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September 29, 2008


I am approaching 30 and have never been in anything that amounts to much more than a scuffle at any point in my life. Most men would look at this as a form of cowardice, or more graphically, pussydom. But not me, I consider it a point of pride. In part because if I didn’t I’d just end up making endless fun of myself for being a “pussy”, in part because dry cleaning blood is expensive, and in part because much of my lack of physical altercations is owed less to a resistance to confrontation and more to an ability to maneuver myself out of physical confrontations.

In high school this avoidance was easy as very rarely did I function in a world where adults weren’t around. By that I mean I spent all of my free time with my parents. So if you’d wanted to pick a fight with me when I was 17 you’d had to have gone out of your way to drive to my house and interrupt my masturbating. College, however, was different. Not only were there social situations without my parents, I was actually participating in them. But social situations = potential beat-downs (college terminology of course, not a term I’d ever use now) so I decided to buy myself an insurance plan, I got a tattoo of Ernest Hemingway on my arm. I learned quickly this would have a been an intimidating move if I was involved in confrontations involving New Yorker writers or particularly erudite ASU Sigma Pi’s. I was not. The Hemingway tattoo is great if you want to authoritatively end an argument on why “Where I’m Calling From” is Raymond Carver’s best short story. It’s not quite as effective when answering the question “Hey faggot, why are your hands on my girlfriend’s ass?” I’ve realized retrospectively I had the right idea but the wrong tattoo. Protection can still come in the form an upper arm inking, but not when it’s the visage of a drunken old writer. Only one tattoo can save you, one that screams chaos and recidivism, the logo of the Oakland Raiders.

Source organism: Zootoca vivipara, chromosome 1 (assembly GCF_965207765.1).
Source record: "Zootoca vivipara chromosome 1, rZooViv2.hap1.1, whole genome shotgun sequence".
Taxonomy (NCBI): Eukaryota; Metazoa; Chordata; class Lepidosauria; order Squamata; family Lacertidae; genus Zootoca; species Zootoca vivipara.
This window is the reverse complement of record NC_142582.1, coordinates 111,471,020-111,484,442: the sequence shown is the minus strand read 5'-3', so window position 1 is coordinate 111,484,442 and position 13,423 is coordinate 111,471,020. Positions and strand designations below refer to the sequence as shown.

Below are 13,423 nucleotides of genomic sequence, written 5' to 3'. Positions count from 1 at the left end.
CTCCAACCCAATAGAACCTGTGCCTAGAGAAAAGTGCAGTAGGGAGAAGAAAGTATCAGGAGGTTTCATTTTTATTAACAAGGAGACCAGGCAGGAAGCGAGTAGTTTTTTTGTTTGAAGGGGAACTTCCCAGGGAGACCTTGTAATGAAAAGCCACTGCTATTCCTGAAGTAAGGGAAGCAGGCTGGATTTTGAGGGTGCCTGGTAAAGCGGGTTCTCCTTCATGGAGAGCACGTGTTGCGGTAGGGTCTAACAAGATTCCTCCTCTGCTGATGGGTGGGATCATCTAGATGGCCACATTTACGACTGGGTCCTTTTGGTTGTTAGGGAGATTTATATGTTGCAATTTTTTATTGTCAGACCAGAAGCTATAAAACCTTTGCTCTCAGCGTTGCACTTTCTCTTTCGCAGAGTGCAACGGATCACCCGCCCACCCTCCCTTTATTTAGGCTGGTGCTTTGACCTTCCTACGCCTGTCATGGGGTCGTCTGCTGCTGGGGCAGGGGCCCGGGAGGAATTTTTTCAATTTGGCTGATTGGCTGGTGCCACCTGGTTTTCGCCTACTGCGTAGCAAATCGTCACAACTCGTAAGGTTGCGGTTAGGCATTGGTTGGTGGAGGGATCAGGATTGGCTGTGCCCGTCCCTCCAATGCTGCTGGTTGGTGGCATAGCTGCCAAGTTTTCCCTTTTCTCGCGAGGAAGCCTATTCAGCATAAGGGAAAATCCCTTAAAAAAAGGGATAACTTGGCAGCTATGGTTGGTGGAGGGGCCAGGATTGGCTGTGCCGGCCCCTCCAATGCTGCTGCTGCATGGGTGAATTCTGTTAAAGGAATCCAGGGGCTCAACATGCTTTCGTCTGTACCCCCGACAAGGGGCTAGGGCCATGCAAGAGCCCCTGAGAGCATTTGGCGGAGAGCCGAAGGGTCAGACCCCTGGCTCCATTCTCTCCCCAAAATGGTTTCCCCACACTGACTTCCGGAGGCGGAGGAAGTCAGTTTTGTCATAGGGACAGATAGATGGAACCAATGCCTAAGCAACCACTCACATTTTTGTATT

The Oakland Raiders tattoo is an intelligent option because not only is it intimidating, it’s also pragmatic. If you live in California 80% of the fights you get in will inevitably involve Raider fans anyway. What better way to dispel that tension than flashing your arm and telling your adversary “I may not have your same fondness for methamphetamines and black denim but I to miss Lyle Alzado.” More importantly Raiders fans can smell a fight three cities over. Some elitist confronting you in line before a showing of “the Drowsy Chaperone?” Pull up that shirt sleeve and watch the Bat-Signal like effect of the silver and black as hordes in Otis Sistrunk jerseys quickly manifest from as far as Hayward and Hawthorne.

Wait, you may ask, won’t a Raider tattoo affect my current career and/or future attempts to find other jobs/avoid police contact? Valid question, which is why I suggest you get the tattoo on your bicep, problem solved unless you spend a majority of your time shirtless and/or in a wife beater, in which case you probably already have a Raider tattoo anyway.

Now admittedly I am a Raider fan. I live in Sacramento and my family is from Oakland. I own a Jim Plunkett throwback. But this is less about fandom and more about general self preservation. A Raiders tattoo all but insures personal safety.

Unless, of course, you’re in attendance at an actual Raider game, in that case you’re…well…fucked no matter what.